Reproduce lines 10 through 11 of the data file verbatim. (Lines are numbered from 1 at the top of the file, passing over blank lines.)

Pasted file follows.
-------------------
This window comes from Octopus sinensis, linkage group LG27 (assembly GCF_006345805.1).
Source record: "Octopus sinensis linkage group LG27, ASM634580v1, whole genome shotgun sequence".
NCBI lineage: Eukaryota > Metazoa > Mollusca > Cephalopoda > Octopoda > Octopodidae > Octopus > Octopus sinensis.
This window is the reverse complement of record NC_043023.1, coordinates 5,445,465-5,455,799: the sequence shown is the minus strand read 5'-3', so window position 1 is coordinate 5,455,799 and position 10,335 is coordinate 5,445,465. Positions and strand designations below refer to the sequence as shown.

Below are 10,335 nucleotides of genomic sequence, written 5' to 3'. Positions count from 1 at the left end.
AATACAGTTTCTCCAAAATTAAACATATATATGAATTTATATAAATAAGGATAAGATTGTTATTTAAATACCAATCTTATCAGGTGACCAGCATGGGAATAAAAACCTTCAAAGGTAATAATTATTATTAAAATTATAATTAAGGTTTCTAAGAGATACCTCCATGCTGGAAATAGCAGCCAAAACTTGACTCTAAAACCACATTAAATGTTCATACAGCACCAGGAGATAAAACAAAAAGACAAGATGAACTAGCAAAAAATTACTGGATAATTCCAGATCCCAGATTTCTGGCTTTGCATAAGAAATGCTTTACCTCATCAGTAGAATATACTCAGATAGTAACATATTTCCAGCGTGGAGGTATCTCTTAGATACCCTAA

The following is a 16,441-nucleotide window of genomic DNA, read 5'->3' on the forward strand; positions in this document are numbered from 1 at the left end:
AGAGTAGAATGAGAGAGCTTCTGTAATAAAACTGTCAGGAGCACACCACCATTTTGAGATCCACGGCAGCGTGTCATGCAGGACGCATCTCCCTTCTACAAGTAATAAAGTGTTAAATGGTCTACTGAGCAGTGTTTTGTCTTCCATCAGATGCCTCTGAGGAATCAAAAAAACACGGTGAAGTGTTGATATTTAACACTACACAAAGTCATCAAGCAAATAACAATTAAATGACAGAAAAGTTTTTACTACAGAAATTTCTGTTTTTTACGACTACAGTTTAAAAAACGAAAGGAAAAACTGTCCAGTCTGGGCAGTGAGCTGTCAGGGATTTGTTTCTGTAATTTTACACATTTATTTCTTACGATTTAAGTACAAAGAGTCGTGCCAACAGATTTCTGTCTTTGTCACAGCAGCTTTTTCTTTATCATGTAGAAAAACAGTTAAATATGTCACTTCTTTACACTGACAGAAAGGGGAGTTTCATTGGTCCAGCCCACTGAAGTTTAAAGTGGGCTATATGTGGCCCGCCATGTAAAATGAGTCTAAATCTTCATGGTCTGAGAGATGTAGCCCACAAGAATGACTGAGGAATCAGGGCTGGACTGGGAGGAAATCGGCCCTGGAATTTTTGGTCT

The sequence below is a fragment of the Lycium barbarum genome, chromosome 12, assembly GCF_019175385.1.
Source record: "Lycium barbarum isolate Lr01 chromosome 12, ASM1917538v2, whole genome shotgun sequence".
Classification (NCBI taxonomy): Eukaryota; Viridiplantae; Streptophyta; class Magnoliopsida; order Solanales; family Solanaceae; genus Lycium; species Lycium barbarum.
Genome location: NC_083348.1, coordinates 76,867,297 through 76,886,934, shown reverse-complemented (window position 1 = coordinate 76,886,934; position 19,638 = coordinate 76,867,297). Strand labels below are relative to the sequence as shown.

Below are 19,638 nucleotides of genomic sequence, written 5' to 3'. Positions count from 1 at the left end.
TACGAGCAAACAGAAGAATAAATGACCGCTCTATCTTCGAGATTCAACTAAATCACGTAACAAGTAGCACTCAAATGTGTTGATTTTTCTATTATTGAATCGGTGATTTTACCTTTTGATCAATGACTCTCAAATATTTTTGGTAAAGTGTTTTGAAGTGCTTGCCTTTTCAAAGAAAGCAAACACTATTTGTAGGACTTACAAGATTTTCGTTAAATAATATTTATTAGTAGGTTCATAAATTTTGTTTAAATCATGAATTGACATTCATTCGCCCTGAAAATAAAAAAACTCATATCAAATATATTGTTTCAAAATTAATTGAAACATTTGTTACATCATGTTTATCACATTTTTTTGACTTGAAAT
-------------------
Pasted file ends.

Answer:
Source record: "Lycium barbarum isolate Lr01 chromosome 12, ASM1917538v2, whole genome shotgun sequence".
Classification (NCBI taxonomy): Eukaryota; Viridiplantae; Streptophyta; class Magnoliopsida; order Solanales; family Solanaceae; genus Lycium; species Lycium barbarum.